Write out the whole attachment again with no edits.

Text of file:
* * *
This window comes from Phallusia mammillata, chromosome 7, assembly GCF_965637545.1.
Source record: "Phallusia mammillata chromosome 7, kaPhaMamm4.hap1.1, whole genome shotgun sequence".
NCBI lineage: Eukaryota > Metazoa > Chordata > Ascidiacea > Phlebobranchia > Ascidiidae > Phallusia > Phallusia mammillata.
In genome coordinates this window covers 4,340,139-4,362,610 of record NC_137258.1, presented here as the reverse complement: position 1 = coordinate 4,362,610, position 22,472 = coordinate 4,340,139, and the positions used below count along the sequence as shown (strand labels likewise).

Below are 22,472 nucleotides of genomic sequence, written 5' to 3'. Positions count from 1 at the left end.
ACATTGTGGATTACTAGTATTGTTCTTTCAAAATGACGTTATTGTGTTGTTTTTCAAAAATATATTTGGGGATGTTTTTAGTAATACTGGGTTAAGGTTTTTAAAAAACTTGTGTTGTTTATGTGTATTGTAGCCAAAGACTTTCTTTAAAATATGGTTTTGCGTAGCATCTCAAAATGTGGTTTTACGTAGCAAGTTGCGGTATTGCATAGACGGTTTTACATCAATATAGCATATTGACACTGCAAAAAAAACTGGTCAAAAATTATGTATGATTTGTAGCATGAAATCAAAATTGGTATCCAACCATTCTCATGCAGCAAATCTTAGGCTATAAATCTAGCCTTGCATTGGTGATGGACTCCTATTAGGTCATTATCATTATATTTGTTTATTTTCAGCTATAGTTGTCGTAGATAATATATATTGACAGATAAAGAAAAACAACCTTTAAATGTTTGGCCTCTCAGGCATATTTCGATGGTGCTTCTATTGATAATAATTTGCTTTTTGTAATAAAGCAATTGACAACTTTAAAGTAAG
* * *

This window comes from Phallusia mammillata, chromosome 7, assembly GCF_965637545.1.
Source record: "Phallusia mammillata chromosome 7, kaPhaMamm4.hap1.1, whole genome shotgun sequence".
NCBI lineage: Eukaryota > Metazoa > Chordata > Ascidiacea > Phlebobranchia > Ascidiidae > Phallusia > Phallusia mammillata.
In genome coordinates this window covers 4,340,139-4,362,610 of record NC_137258.1, presented here as the reverse complement: position 1 = coordinate 4,362,610, position 22,472 = coordinate 4,340,139, and the positions used below count along the sequence as shown (strand labels likewise).

Below are 22,472 nucleotides of genomic sequence, written 5' to 3'. Positions count from 1 at the left end.
ACATTGTGGATTACTAGTATTGTTCTTTCAAAATGACGTTATTGTGTTGTTTTTCAAAAATATATTTGGGGATGTTTTTAGTAATACTGGGTTAAGGTTTTTAAAAAACTTGTGTTGTTTATGTGTATTGTAGCCAAAGACTTTCTTTAAAATATGGTTTTGCGTAGCATCTCAAAATGTGGTTTTACGTAGCAAGTTGCGGTATTGCATAGACGGTTTTACATCAATATAGCATATTGACACTGCAAAAAAAACTGGTCAAAAATTATGTATGATTTGTAGCATGAAATCAAAATTGGTATCCAACCATTCTCATGCAGCAAATCTTAGGCTATAAATCTAGCCTTGCATTGGTGATGGACTCCTATTAGGTCATTATCATTATATTTGTTTATTTTCAGCTATAGTTGTCGTAGATAATATATATTGACAGATAAAGAAAAACAACCTTTAAATGTTTGGCCTCTCAGGCATATTTCGATGGTGCTTCTATTGATAATAATTTGCTTTTTGTAATAAAGCAATTGACAACTTTAAAGTAAG